- Pushing Troy to write retrospectives on these posts, giving some kind of backstory
Once again I decided to use Word and I wonder if that was the right decision. My thinking at the time was that Troy is a Windows person and I could use OneDrive to share the document with him so he could make comments.
There are problems with this, which include:
- The document is huge. We’re up to 800+ pages with quite a lot of images. Syncing this thing real time is kind of a bugger.
- The formatting looks horrendous and trying to explain to Troy “yeah, nah mate I’ll make it look good” is a bit hard. Especially when he replies “I already did that… have you seen my blog?” and I reply “yeah… ummm…”
- Troy writes in Australian and uses words like “flavour”, “favourite” and “whilst”. Word’s spell checker doesn’t like that and YES I’ve reset it to Aussie English but it doesn’t seem to make a difference. Red squiggles are everywhere!
These are interesting problems to solve! For Troy, his blog is a done thing so my formatting woes are a bit ridiculous. I completely understand this, and I think I blew it by pulling things into Word first.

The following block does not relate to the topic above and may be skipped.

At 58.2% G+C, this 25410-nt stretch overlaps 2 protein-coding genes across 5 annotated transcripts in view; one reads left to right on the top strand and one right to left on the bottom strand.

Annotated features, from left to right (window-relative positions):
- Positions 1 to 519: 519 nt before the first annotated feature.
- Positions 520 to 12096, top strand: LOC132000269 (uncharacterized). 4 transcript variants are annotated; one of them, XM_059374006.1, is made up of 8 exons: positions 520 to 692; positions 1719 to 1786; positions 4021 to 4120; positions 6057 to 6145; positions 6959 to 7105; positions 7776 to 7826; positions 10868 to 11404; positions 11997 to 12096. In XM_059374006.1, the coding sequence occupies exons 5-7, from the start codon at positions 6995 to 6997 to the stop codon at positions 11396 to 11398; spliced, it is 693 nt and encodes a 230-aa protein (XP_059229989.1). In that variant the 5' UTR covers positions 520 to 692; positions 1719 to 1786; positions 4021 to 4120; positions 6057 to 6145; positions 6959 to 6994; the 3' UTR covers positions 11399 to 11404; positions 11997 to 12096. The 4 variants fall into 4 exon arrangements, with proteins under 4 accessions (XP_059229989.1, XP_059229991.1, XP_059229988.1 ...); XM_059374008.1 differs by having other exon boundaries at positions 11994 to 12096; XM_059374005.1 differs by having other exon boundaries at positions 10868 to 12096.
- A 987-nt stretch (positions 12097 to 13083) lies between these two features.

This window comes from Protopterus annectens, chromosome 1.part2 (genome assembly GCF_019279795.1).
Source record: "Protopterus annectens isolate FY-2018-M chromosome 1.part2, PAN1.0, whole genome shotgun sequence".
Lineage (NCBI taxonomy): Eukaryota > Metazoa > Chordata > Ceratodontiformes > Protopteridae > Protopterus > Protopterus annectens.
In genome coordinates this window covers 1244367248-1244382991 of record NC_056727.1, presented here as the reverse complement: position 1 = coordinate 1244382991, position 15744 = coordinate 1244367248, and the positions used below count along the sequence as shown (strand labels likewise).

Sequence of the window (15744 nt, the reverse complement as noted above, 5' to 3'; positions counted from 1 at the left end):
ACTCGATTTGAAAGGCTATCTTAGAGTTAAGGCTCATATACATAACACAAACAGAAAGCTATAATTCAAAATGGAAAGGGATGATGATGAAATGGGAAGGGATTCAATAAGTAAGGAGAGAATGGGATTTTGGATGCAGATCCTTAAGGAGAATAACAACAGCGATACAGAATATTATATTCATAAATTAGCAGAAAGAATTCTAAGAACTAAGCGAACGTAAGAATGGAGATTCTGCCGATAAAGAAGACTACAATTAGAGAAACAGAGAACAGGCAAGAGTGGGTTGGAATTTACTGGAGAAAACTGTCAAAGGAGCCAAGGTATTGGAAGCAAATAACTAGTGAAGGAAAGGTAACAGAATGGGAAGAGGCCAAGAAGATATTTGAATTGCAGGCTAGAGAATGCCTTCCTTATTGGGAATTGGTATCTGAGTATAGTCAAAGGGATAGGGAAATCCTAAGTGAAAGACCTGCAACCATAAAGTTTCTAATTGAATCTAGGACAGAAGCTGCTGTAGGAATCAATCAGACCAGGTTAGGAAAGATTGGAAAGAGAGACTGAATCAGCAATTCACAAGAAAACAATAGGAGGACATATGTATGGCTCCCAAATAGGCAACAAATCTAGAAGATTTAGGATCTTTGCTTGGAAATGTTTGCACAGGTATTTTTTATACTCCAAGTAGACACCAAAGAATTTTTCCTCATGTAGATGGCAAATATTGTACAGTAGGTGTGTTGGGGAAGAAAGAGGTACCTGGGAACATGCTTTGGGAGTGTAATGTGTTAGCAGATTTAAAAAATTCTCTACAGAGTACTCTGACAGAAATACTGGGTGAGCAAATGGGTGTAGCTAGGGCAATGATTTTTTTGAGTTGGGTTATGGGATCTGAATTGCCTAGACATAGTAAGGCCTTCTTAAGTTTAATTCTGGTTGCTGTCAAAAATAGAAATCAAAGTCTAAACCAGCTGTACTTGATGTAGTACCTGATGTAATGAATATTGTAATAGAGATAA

Writing From Scratch: Ulysses
When it comes to assembling your thoughts and structuring your manuscript, there is nothing that beats Scrivener. The functionality it gives you is astounding, and you can write little snippets or big hunks - its all up to you.
It successfully detaches the idea of text from presentation. You can kick up a manuscript and then compile it for various outputs such as epub, mobi, docx, and pdf. The compiler takes time to get used to, but once you do you can have a serviceable book.
This is still true, the keyword being “serviceable”. Writing in Scrivener is an engineer’s dream as it focuses to completely on the process of writing. The aesthetics of it, however, suck and you end up with something… serviceable:
By “serviceable” I mean the text will show on screen as well as the images, and if you’re lucky maybe some fonts will show up. I played with the compiler for days (literally), trying to get my epub layout flow the way I wanted. Line height, title leading, first paragraph non-indent… all of this is tricky or non-existent with Scrivener.
Ulysses, on the other hand, is pure markdown:
When you come from Word and Scrivener, this is amazing. I can’t tell you how many times I have to drop into “invisibles” to correct some janky weird formatting/layout issue in both Word and Scrivener. Things get so utterly ugly that I have to stop writing to fix it, which really makes the writing process suck.